Your argument actually fails twice on the second point - when arguing the irrelevancy or subjectivity of logic, you completely undermine your point by appealing to the objective nature of logic by *using it* to attempt to prove your point! I can just as easily dismiss your argument with my own illogical logic. It's the problem of "what evidence do you use to convince somebody who does not value evidence to value evidence?"

If you really want to drive the point home, God could answer both yes and no to the riddle. If he couldn't, he wouldn't be omnipotent, as it would be something he "could not do." An omnipotent being could mandate that 1+1=3, or that Yes is No. You can go on like this, but the logical inconsistency of omnipotence is well established, stone or no stone.
Debate Round No. 1
1 comment has been posted on this debate.
Posted by NovaLux 2 years ago
NovaLux
Just looked this up on google, perhaps this website makes it a bit clearer. As far as I can see, it's irrefutable.
http://www.existence-of-god.com...

(Note: not arguing for or against the existence of God)
4 votes have been placed for this debate. Showing 1 through 4 records.
Vote Placed by WilliamofOckham 2 years ago
WilliamofOckham
GarretKadeDupreLeTheodoteTied
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Total points awarded:03 
Reasons for voting decision: Pro committing the goalposts fallacy and ignoring the law of non-contradiction pretty much made this debate a free win for con from the beginning, this being a one round debate. Con pointed out all of the fallacies that pro had committed, and then presented his own solid case.
Vote Placed by TheAntidoter 2 years ago
TheAntidoter
GarretKadeDupreLeTheodoteTied
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Total points awarded:50 
Reasons for voting decision: No sources used. LeTheodote Appeals to the Law of Non-Contradiction, which is negated by dialetheism and other well-known Paradoxes. Con Attempts to appeal to long-ago concepts that have since been challenged. Con Misunderstands Pro's first point, not saying that he can't, but that it is implied. This is used in contradiction with the 2nd possible answer, and so isn't necessarily his answer. Misquotes by con Connote S&G, and conduct was also connoted by con. Wonderful debate, thank's for the read, LeTheodote and GarretKade.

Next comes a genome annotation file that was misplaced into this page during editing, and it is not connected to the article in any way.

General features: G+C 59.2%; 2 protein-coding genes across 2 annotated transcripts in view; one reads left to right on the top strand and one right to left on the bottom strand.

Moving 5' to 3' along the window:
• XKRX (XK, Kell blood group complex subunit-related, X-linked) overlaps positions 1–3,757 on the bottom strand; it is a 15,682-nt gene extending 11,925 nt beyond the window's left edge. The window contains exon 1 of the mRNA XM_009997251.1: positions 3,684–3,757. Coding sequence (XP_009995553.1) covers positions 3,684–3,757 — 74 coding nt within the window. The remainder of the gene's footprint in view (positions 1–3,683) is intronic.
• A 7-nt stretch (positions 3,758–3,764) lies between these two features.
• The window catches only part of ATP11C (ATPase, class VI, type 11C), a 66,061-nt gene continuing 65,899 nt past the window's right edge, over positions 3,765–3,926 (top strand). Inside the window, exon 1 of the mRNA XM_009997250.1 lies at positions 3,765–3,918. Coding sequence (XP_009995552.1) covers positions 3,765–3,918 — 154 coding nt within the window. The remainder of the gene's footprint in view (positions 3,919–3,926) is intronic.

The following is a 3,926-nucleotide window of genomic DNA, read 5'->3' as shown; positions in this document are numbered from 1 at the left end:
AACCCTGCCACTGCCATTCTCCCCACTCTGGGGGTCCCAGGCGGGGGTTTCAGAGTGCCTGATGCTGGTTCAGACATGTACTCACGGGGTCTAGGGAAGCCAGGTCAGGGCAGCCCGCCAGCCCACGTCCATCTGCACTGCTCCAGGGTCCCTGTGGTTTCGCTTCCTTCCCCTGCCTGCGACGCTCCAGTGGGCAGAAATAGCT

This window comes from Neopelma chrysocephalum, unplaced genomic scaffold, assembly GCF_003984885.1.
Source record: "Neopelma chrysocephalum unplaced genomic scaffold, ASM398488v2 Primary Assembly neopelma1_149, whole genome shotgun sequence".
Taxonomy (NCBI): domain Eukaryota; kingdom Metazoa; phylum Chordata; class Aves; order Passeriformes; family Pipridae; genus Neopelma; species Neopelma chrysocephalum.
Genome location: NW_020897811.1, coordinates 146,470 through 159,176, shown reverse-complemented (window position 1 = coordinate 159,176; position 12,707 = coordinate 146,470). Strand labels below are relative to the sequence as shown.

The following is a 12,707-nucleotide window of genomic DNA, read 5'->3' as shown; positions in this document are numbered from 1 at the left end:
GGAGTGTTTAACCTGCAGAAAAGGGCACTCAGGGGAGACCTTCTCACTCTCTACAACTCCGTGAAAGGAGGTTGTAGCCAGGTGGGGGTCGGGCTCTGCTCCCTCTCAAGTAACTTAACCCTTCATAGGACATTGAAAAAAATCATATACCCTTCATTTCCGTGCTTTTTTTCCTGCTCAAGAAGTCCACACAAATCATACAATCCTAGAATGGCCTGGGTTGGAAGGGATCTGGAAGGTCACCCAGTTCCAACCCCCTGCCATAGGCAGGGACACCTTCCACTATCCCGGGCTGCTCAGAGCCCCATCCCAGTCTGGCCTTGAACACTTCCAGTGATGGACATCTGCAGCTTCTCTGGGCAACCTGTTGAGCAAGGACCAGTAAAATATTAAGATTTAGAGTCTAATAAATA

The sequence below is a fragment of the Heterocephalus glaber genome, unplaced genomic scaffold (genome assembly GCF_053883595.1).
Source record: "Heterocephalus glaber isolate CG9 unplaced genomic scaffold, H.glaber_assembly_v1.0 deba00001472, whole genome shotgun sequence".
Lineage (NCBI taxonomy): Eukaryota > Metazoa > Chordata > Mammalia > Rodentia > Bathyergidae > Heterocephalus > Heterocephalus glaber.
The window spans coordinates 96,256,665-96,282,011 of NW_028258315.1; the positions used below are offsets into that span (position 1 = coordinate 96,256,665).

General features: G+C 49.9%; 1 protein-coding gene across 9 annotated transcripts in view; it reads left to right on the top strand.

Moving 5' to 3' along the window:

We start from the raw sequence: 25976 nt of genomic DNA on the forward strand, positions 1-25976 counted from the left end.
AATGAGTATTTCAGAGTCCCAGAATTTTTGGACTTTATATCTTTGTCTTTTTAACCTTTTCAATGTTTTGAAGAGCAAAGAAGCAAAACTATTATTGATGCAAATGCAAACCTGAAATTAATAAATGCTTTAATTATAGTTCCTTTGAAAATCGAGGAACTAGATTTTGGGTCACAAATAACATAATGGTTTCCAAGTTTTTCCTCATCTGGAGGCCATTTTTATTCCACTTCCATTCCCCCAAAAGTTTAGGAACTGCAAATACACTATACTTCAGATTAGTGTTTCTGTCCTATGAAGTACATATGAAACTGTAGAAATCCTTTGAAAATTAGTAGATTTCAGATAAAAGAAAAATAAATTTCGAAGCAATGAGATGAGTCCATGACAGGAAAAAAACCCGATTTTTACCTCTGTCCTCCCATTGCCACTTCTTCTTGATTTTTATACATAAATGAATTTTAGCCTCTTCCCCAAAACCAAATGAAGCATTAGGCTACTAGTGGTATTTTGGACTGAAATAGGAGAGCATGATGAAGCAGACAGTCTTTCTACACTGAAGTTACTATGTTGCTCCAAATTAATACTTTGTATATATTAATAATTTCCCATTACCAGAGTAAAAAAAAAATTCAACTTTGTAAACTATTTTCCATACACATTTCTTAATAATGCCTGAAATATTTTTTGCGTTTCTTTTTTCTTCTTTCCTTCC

Vote Placed by KingDebater 2 years ago
KingDebater
GarretKadeDupreLeTheodoteTied
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Total points awarded:03 
Reasons for voting decision: Con refuted pro's arguments by proving that one option tried to prove that God could be logical and defy logic at the same time.
Vote Placed by EndarkenedRationalist 2 years ago
EndarkenedRationalist
GarretKadeDupreLeTheodoteTied
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Reasons for voting decision: CON had stronger arguments, pointing out the moving the goalposts fallacy as well as establishing the flaws within PRO's case and bringing up his own argument - can G-d defy logic and remain logical -. Neither side used sources. S&G were even. Conduct was even.